Recommended Zigbee in-wall switches, dimmers and roller shutter controllers for ZHA

Thanks again, that’s great to hear! :slight_smile:

Looking at screenshots from the (Tuya?) app, there is some support for minimum brightness:

It may well be an app-only thing, though.

That’s interesting, maybe they exposed it as ZCL-compliant manufacturer channel after all? I’ll check it out, but considering how manufacturers approach Zigbee, I don’t really have huge hopes about it - won’t be surprised if it turns out to be another vendor-specific implementation, not available without developing a custom ZHA device handler. :frowning:

Idle question: does zigbee compliance require a device to work with monostable buttons? I can see why they are needed with a dimmer, but not necessarily with an on/off switch.

Similarly, what does the standard require for minimum brightness?

I’m pretty sure that Zigbee compliance is mainly about defining the channels (eg. on/off, power consumption etc) in such a way that it’s possible to use Zigbee hubs from different manufactures, much like in case of ZWave. What’s more, it doesn’t seem to force the manufacturers to implement everything in the compliant way, as the new Aqara switch shows - it’s present on the Zigbee Alliance site with all the documents, exposes basic functionality like on/off and power consumption to be used by Home Assistant without having to use a custom handler, but has the functionality of changing the button type which can be accessed only when connected to Aqara Hub through Aqara app.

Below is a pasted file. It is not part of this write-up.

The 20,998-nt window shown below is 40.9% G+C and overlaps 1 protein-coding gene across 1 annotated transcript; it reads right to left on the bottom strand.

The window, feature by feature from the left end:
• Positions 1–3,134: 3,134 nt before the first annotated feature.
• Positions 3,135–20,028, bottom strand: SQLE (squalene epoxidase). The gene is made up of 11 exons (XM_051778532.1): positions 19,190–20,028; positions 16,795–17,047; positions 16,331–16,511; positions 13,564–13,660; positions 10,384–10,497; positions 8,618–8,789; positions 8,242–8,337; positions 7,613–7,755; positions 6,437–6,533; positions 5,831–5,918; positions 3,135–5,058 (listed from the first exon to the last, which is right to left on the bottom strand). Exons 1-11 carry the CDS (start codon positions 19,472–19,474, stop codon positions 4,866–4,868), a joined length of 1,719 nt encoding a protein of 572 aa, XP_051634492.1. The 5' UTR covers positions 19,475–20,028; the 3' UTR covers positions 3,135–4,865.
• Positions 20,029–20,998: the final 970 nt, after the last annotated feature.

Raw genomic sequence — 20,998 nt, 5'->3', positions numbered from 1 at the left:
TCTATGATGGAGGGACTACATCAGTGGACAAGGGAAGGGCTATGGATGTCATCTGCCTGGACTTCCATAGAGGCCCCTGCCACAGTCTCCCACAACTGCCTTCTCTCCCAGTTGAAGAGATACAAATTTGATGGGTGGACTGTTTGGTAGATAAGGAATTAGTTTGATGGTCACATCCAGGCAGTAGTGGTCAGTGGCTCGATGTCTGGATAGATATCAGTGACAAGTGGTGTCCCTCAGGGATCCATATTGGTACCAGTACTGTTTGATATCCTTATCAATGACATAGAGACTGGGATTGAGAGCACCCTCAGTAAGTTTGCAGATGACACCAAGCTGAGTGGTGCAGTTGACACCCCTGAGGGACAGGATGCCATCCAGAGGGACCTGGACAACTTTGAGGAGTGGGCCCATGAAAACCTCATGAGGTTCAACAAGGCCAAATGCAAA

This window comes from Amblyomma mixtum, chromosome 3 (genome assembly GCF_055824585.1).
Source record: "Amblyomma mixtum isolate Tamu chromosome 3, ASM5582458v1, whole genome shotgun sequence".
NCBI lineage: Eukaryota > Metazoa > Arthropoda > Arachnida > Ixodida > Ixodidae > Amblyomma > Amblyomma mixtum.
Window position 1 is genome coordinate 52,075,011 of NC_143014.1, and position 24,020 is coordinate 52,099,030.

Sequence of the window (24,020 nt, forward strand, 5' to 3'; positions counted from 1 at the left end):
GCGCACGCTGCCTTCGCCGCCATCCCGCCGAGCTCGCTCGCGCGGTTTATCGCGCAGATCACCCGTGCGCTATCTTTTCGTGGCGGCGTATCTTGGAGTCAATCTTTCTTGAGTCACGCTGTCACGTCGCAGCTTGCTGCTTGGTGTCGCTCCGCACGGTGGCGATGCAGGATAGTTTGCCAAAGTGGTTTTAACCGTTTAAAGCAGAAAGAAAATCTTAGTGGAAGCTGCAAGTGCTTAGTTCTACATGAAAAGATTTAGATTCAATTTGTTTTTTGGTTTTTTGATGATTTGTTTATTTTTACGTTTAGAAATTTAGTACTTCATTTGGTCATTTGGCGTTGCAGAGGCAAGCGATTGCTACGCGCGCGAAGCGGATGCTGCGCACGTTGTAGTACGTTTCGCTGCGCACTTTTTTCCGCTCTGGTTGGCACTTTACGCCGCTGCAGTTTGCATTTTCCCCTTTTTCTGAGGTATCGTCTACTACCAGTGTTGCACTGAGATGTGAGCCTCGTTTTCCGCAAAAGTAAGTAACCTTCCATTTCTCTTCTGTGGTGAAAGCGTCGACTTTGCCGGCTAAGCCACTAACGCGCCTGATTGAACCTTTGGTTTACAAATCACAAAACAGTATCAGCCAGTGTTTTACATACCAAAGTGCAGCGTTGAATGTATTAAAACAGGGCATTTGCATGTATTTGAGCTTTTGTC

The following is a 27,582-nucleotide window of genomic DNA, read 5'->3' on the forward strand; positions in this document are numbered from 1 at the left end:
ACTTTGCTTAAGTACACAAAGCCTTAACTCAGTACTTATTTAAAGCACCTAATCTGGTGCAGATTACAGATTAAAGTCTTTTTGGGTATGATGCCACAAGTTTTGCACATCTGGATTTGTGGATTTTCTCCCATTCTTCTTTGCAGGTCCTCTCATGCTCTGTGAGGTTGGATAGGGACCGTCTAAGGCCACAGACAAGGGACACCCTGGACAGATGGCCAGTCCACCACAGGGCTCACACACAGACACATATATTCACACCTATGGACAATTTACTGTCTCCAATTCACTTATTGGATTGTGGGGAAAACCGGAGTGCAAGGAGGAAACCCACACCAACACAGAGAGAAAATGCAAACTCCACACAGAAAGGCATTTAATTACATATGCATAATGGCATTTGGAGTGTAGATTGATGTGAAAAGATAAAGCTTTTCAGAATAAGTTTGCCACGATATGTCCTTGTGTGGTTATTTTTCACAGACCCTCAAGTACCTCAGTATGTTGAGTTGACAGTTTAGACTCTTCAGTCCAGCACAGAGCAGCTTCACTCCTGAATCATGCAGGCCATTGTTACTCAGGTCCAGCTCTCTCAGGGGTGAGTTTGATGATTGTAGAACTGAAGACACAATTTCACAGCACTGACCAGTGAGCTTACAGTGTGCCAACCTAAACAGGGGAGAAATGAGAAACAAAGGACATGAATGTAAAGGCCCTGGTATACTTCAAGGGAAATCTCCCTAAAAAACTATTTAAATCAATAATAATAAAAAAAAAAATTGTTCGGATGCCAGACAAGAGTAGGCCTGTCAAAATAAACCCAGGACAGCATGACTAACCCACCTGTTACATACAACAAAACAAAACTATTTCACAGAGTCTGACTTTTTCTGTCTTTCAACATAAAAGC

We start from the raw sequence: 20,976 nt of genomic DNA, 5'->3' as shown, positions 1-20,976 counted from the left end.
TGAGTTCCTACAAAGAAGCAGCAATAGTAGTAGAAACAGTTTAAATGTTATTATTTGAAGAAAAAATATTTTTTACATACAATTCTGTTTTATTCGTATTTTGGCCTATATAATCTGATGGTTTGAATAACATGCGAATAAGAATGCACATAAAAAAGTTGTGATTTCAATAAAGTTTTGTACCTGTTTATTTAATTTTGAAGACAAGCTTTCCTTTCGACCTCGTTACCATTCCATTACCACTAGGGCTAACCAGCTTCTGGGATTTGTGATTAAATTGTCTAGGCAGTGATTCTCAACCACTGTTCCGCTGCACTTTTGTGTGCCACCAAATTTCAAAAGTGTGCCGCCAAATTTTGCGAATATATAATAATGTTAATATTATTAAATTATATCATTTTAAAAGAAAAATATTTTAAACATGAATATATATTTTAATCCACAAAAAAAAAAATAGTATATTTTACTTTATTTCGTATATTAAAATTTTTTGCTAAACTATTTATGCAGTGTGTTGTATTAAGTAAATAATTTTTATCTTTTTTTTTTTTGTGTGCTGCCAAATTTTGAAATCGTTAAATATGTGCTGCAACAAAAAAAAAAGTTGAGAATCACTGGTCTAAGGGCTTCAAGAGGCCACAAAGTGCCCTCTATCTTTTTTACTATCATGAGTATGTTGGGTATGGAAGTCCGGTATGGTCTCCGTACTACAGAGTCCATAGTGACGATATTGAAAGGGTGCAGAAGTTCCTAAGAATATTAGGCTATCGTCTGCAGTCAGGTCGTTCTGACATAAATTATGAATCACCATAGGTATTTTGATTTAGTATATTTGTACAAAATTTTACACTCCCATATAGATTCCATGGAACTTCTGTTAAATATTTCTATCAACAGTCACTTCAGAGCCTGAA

That’s a shame, since unless the requirements for certification of Zigbee devices change to enforce proper handling of such a custom features, we will never achieve the same level of seamless experience ZWave ecosystem offers. :frowning:

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@konpon96, @nickrout If you are ready for a lecture regarding Zigbee compliance, then navigate to the SmartThings Community Forum and ask the question to @JDRoberts. He will give you a detailed answer what you need to know about Zigbee’s compliance requirements.
Some of the features what you are expecting are not necessarily part of the standard. Then companies implementing it through the manufacturer specific options.

Indeed he gave an explanation recently:


Could you explain how these dimmer switches function? I’m having trouble finding a description of their behavior.

Do the dimmer switches let you use rotary switches to control brightness? (Like this one

If not, then I assume the dimming can only be done via zigbee, so what effect does pressing the switch have?

Do switch presses always control the attached circuit or do they emit a Zigbee event? I.e. could I have a switch connected to a light but have the physical switch actually cause something else in my HA setup?